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Wednesday, April 18, 2012

First Lady Speaks The Truth That All Black Moms face.

First Lady Michelle Obama called Trayvon Martin’s death a ‘tragedy’ and said Americans should rally around the teen’s parents as they mourn.

In an interview with National Public Radio Tuesday, Mrs Obama said she hopes the February 19 shooting in Sanford, Florida, sparks a conversation about race and diversity that goes beyond the controversial case.
In her comments, she did not mention George Zimmerman, the 28-year-old neighborhood watch volunteer who is charged with murdering the unarmed 17-year-old.

‘All I can say is that my heart goes out to the parents, because we all as parents understand the tragedy of that kind of loss, and I think that’s really the thing that most people connect to,’ she said.

And it’s important for us not to lose sight of the fact that this is a family that’s grieving and there’s been a tremendous loss. And we all have to rally around that piece of it.’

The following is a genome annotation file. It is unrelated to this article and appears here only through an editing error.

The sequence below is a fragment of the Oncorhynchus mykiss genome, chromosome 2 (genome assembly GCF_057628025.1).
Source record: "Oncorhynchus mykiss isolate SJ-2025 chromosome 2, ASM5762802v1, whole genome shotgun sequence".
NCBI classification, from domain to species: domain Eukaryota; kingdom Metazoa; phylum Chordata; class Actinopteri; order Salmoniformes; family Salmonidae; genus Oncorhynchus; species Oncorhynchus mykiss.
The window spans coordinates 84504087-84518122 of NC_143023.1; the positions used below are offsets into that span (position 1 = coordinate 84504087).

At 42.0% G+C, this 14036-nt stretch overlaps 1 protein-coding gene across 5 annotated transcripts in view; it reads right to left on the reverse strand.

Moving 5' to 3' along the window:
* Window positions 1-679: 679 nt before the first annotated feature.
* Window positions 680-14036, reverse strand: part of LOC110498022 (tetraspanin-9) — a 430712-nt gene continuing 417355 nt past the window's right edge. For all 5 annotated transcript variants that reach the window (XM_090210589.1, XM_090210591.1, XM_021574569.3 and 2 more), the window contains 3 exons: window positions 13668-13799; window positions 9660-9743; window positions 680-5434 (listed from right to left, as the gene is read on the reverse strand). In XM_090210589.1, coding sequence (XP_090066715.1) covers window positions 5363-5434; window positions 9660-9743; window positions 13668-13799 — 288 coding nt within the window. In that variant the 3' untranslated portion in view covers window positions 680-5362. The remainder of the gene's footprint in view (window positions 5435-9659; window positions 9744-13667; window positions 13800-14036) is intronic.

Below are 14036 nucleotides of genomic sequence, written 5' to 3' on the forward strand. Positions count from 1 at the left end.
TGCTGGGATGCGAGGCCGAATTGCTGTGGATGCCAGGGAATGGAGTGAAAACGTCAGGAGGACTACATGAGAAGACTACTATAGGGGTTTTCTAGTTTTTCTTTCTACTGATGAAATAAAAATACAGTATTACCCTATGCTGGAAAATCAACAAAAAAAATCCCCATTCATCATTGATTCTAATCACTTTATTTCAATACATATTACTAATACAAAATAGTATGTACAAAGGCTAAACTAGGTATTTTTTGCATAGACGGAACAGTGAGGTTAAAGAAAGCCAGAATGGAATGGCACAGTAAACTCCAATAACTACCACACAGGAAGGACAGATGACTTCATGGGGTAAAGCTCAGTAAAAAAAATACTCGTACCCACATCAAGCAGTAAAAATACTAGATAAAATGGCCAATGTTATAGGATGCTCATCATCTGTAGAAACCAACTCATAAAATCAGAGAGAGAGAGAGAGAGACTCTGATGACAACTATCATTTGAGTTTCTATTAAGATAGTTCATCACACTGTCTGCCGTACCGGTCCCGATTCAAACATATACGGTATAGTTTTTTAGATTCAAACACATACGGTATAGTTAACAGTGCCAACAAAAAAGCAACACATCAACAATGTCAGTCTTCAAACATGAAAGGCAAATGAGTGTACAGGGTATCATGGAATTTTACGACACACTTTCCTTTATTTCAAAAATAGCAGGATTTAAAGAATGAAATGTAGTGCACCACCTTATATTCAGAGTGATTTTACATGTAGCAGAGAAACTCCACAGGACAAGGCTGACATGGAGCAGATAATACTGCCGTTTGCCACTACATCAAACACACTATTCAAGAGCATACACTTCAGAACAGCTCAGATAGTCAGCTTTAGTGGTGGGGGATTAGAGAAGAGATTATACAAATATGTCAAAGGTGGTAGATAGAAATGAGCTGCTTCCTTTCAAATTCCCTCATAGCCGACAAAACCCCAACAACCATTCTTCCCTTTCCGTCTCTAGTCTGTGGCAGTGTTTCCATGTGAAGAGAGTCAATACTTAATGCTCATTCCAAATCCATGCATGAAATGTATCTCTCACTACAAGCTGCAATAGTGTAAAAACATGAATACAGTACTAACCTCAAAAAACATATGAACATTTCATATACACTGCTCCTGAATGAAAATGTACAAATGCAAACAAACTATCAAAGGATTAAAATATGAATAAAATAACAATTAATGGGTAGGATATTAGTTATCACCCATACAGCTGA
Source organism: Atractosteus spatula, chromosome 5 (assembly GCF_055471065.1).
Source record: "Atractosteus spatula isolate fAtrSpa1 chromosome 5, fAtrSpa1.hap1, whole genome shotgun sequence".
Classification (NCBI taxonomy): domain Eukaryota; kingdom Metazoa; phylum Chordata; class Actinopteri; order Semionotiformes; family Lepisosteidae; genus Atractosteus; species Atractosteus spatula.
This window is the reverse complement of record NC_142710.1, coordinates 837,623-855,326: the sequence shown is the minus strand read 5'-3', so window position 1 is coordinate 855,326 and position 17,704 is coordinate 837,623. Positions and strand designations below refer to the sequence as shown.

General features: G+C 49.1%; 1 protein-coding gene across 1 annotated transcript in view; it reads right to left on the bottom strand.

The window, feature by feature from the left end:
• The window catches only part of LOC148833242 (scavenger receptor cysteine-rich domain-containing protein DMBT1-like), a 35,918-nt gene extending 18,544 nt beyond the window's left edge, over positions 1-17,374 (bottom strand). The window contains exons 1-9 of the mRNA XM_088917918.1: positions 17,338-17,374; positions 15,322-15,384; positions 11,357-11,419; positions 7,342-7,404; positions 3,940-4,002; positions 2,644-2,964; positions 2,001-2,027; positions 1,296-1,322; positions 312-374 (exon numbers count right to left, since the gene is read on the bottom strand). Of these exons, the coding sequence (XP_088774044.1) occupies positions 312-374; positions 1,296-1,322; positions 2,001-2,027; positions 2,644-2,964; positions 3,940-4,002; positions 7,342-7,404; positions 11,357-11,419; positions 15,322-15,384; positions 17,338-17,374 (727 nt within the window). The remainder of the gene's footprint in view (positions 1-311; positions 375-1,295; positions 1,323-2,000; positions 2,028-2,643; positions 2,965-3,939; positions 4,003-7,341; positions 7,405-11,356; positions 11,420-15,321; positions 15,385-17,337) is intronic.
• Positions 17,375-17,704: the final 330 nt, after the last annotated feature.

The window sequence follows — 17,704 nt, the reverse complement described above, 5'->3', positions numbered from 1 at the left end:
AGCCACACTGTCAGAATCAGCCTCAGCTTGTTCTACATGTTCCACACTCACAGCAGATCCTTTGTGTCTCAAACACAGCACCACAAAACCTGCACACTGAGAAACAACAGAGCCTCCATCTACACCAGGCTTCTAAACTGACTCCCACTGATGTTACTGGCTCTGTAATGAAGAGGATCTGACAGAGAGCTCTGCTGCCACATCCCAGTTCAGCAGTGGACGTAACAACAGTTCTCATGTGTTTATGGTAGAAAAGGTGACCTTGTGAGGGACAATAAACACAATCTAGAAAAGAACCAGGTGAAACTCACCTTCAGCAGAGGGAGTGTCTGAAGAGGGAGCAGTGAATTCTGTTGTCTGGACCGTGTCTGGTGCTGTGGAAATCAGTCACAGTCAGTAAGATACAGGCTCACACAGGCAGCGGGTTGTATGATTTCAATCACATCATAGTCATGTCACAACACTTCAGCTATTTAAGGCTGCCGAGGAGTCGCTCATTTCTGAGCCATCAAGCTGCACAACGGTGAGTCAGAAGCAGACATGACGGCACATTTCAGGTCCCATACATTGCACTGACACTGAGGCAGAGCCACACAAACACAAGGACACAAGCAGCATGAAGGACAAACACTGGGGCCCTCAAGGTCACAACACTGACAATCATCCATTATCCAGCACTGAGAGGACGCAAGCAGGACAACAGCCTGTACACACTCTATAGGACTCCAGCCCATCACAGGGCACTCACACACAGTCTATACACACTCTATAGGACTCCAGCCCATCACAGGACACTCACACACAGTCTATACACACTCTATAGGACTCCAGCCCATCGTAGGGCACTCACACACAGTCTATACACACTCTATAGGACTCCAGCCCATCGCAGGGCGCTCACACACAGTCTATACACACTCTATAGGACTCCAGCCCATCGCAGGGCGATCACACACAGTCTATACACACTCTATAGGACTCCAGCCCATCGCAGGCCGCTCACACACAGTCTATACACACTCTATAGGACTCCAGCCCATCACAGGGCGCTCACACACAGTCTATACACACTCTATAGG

Judge Recksiedler’s husband is the law partner of Mark NeJame, an attorney who provides legal analysis for CNN and was approached to represent Zimmerman.

Mrs Obama’s sympathetic words for Trayvon’s parents echo her husband’s remarks about the shooting last month.
‘My main message is to the parents of Trayvon Martin. You know, if I had a son, he’d look like Trayvon,’ President Barack Obama said.

His message, in which he also called the shooting a ‘tragedy,’ sparked controversy, with Republican presidential candidate Newt Gingrich calling it ‘disgraceful race-baiting.’

The shooting at a gated community, while Trayvon was returning to his father’s girlfriend’s home with Skittles and iced tea, has sparked protests across the country.

Many see the case as a racial issue. Trayvon was black and Zimmerman, who claimed self-defense and was not arrested until a special prosecutor investigated the case, is half-Hispanic and half-white.

Mrs Obama said she believes the country can learn from the shooting and should continue discussing the controversial issues.

‘It’s all about, you know, continuing to get to know ourselves in a very diverse and complicated country that is America,’ she told NPR.

‘But because it is so diverse, our challenges are complex. So there isn’t, you know, a one-shot solution to this.’

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